When Mohammad “Moody” Kassem, a third-year clinical student at St. George’s University, went to Washington, DC, for the American Clinical Congress’ Leadership and Advocacy Summit in April, he expected to play a supporting role in lobbying for the organization’s objectives. Instead, he found himself as one of the lead voices in the Surgical Workforce’s efforts to ensure the availability of general surgery where it most needed across the United States.
Mr. Kassem, who is currently rotating at Mercy St. Vincent Medical Center in Toledo, visited the nation’s capitol from April 8-12. During that time, he and a team of ACS representatives met with a host of politicians on a variety of topics. Mr. Kassem headed his team’s presentation for the Ensuring Access to General Surgery Act of 2016. According to Mr. Kassem, the US Department of Health and Human Services (HHS) designates funds and resources for its health professional shortage areas (HPSA), or underserved populations in the US, in the realms of dental medicine, mental health, and general medicine. Surgery, however, is not considered, yet the ACS argued that it should be based on the critical service it provides.
“We need to figure out what areas are short on surgeons, what is considered a surgical shortage, and work toward having funds allocated for the areas most in need,” Mr. Kassem said. “We also want to incentivize this program so physicians are encouraged to stay in these communities that are underserved and improve the quality of care and life of these patients. It would give them a better chance of living through a traumatic experience, and it would save money for the government because these are lawsuits that you can prevent.”
The Surgical Workforce throng, approximately 500 people in number, was divided into small groups. Each presented on the five initiatives on the ACS agenda. When it came time to present for his delegate team, Mr. Kassem, who was well versed on his assigned topic, was asked to lead the presentation despite being, by his estimation, the only medical student among the 500 Workforce representatives.
“After giving the first presentation, I felt good about it,” said Mr. Kassem, who is set to earn his Doctor of Medicine from SGU in 2017. “I loved the interaction with such influential leaders. The overall process was extremely interesting. Political leaders forgot about partisan views and reached across the political lines in order to work together and help their constituents. The experience pushed my drive to pursue politics even further.”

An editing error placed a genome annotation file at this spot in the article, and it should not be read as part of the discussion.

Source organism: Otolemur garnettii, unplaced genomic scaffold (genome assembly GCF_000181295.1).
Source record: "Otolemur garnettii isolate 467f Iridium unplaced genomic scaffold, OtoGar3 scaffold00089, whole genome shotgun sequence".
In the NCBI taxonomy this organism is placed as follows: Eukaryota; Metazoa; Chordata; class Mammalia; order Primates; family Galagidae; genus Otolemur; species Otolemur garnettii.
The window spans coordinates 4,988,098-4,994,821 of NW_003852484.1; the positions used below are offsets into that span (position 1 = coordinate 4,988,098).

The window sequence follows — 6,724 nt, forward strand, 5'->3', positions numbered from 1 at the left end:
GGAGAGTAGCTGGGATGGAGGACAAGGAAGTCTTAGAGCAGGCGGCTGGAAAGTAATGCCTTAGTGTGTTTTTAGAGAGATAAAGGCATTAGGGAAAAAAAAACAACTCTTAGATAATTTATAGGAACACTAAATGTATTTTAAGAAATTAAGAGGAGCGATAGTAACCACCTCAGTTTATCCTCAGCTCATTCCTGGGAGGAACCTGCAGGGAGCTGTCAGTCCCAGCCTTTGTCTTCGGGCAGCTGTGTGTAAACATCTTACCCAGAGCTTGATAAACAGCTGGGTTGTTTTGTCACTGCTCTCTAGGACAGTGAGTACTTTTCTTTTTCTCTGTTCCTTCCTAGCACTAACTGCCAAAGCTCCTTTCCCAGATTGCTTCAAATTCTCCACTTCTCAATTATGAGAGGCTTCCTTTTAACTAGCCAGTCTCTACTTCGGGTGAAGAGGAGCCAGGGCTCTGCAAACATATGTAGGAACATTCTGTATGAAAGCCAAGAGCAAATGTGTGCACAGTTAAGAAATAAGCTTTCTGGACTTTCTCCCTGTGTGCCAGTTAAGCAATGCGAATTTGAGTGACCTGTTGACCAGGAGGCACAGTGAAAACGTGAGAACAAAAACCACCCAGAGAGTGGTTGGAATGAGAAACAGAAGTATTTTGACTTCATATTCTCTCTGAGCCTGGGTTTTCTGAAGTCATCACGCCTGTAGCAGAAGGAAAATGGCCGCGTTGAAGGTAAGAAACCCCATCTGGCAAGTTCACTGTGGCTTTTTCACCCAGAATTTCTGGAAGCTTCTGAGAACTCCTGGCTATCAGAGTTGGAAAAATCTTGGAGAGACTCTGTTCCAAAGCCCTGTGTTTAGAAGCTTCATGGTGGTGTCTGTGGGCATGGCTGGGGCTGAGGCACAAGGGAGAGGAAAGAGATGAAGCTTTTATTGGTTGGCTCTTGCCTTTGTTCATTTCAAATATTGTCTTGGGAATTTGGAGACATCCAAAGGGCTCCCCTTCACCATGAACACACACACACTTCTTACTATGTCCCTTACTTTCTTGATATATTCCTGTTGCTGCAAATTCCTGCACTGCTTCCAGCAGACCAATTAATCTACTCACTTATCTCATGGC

The Ensuring Access to General Surgery Act (H.R. 4959) gained the support of US Representatives Larry Bucshon (R-IN) and Ami Bera (D-CA), both of whom are physicians, and on April 15, they proposed the bill, which “would direct the Secretary of the US Department of Health and Human Services to conduct a study on the designation of Health Professional Shortage Areas (HPSAs).” Mr. Kassem expects the bill to be brought to the floor of the US Senate and House of Representatives, and if it passes there, it would be brought to the sitting US President to be signed into law.
The experience was a boon for him as he hopes to one day marry his two passions – medicine and politics. For four days, ACS physicians and administrators led demonstrations on leadership and advocacy topics ranging from how to handle stressful situations to how to propose and push a bill through political channels. It led up to the fifth and final day, during which its representatives lobbied with state politicians for their support.
Politics has long been in Mr. Kassem’s blood. He came to SGU after having earned his Bachelor of Science in biological sciences from Wright State University. There he heavily involved himself in student groups, including Director of International Affairs, as well as Student Affairs, for the Student Government Association. He was an active member of the SGA at SGU, while also serving as an Academic Enhancement Program Cohort leader, Footstep Buddy, human anatomy demonstrator, and biochemistry tutor.
“I’ve been involved in leadership organizations going back to middle school,” Mr. Kassem said. “I like coaching, teaching, and being taught. I would like to become a leader in politics, and I think the best path is to get started early, get to know many people, and move your way up.”
In addition to his lobbying experience in Washington, he met and networked with an array of politicians, who offered him guidance on how to launch his political career and balance it with his career in medicine. When he completes his MD, Mr. Kassem hopes to obtain a surgery or emergency medicine residency, and then explore fellowship opportunities in either the surgery or EM realm.
Of his experience in Washington, DC, Mr. Kassem said, “It allowed me to see the possibility of helping my patients beyond the individual level and instead through making a larger impact on patient care by advocating for better medical legislation and policy.”
– See more at: https://www.sgu.edu/news-events/2016/SGU-Medical-Student-Helps-Drive-General-Surgery-Legislation-in-Washington.html#sthash.H9NDV71l.dpuf